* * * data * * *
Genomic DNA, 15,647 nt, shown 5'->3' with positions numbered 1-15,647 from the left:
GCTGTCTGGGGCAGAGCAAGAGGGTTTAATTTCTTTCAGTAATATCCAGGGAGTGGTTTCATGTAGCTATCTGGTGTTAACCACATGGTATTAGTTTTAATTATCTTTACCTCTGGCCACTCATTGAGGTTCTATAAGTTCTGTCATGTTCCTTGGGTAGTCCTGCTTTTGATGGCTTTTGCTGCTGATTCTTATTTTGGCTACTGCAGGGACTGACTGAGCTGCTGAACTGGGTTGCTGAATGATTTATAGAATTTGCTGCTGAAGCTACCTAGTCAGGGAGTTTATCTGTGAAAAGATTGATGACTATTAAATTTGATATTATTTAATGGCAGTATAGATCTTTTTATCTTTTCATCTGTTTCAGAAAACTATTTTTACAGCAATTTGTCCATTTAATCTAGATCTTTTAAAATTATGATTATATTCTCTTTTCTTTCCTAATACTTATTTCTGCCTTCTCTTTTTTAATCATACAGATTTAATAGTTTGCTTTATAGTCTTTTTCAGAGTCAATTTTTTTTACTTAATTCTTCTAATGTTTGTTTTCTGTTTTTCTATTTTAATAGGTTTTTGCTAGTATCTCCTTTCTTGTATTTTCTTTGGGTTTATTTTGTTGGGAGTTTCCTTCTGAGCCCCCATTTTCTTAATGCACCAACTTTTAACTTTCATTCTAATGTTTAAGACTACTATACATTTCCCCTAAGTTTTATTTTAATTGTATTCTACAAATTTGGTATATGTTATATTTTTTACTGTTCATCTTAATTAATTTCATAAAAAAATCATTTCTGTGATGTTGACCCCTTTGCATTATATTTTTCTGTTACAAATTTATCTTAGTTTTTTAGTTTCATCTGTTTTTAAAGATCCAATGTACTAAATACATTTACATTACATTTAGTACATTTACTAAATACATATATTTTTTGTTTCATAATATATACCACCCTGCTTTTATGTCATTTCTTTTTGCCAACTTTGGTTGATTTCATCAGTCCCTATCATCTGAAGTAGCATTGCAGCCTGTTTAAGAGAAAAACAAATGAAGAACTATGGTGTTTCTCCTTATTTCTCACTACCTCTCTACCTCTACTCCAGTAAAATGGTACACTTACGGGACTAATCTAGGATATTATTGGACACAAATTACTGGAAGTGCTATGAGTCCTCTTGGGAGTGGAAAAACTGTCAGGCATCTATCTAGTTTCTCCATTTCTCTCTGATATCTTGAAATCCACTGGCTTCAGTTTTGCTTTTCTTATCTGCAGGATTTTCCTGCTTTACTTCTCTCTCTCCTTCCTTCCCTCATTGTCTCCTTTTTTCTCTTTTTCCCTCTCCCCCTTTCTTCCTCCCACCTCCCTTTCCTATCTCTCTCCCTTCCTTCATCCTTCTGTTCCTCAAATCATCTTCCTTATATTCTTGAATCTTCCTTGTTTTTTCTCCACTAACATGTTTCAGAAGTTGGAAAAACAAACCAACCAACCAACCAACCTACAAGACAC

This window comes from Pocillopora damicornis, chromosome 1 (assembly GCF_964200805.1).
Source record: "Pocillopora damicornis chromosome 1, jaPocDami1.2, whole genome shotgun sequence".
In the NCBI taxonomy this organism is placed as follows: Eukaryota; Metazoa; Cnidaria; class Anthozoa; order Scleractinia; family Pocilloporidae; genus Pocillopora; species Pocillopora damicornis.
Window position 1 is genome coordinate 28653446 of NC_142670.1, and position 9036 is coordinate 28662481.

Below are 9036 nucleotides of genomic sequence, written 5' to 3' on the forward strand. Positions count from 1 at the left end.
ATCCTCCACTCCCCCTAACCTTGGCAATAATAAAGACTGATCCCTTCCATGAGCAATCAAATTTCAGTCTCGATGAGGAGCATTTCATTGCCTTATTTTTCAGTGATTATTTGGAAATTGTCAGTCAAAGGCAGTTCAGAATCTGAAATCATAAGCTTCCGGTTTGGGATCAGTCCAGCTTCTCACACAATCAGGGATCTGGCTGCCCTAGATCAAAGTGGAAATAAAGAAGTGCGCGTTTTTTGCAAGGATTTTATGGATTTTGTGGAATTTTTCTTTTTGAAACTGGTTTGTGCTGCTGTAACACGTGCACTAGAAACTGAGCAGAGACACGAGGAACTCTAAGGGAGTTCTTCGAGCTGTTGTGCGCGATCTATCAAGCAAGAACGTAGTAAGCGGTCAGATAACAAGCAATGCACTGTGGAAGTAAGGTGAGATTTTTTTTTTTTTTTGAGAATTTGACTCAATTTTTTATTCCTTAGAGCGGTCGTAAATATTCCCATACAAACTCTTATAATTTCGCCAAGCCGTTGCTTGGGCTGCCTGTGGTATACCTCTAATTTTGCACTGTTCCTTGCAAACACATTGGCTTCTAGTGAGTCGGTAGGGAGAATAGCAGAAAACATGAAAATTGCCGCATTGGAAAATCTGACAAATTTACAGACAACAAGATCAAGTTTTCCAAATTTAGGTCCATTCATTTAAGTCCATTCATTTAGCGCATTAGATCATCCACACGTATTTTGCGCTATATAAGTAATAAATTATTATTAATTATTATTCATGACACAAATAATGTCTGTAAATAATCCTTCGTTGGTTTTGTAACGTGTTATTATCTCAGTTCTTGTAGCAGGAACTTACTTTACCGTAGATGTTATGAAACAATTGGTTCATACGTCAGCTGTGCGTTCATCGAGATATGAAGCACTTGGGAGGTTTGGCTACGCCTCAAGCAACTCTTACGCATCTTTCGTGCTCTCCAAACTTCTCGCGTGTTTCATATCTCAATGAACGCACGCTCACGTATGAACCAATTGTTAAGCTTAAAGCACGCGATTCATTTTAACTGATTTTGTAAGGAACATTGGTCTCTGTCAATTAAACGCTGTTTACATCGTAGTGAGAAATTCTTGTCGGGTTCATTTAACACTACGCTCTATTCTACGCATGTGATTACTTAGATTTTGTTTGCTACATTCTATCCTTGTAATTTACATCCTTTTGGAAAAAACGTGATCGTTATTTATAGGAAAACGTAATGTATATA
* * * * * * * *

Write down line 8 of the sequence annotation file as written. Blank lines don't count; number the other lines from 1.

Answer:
ATCCTCCACTCCCCCTAACCTTGGCAATAATAAAGACTGATCCCTTCCATGAGCAATCAAATTTCAGTCTCGATGAGGAGCATTTCATTGCCTTATTTTTCAGTGATTATTTGGAAATTGTCAGTCAAAGGCAGTTCAGAATCTGAAATCATAAGCTTCCGGTTTGGGATCAGTCCAGCTTCTCACACAATCAGGGATCTGGCTGCCCTAGATCAAAGTGGAAATAAAGAAGTGCGCGTTTTTTGCAAGGATTTTATGGATTTTGTGGAATTTTTCTTTTTGAAACTGGTTTGTGCTGCTGTAACACGTGCACTAGAAACTGAGCAGAGACACGAGGAACTCTAAGGGAGTTCTTCGAGCTGTTGTGCGCGATCTATCAAGCAAGAACGTAGTAAGCGGTCAGATAACAAGCAATGCACTGTGGAAGTAAGGTGAGATTTTTTTTTTTTTTTGAGAATTTGACTCAATTTTTTATTCCTTAGAGCGGTCGTAAATATTCCCATACAAACTCTTATAATTTCGCCAAGCCGTTGCTTGGGCTGCCTGTGGTATACCTCTAATTTTGCACTGTTCCTTGCAAACACATTGGCTTCTAGTGAGTCGGTAGGGAGAATAGCAGAAAACATGAAAATTGCCGCATTGGAAAATCTGACAAATTTACAGACAACAAGATCAAGTTTTCCAAATTTAGGTCCATTCATTTAAGTCCATTCATTTAGCGCATTAGATCATCCACACGTATTTTGCGCTATATAAGTAATAAATTATTATTAATTATTATTCATGACACAAATAATGTCTGTAAATAATCCTTCGTTGGTTTTGTAACGTGTTATTATCTCAGTTCTTGTAGCAGGAACTTACTTTACCGTAGATGTTATGAAACAATTGGTTCATACGTCAGCTGTGCGTTCATCGAGATATGAAGCACTTGGGAGGTTTGGCTACGCCTCAAGCAACTCTTACGCATCTTTCGTGCTCTCCAAACTTCTCGCGTGTTTCATATCTCAATGAACGCACGCTCACGTATGAACCAATTGTTAAGCTTAAAGCACGCGATTCATTTTAACTGATTTTGTAAGGAACATTGGTCTCTGTCAATTAAACGCTGTTTACATCGTAGTGAGAAATTCTTGTCGGGTTCATTTAACACTACGCTCTATTCTACGCATGTGATTACTTAGATTTTGTTTGCTACATTCTATCCTTGTAATTTACATCCTTTTGGAAAAAACGTGATCGTTATTTATAGGAAAACGTAATGTATATA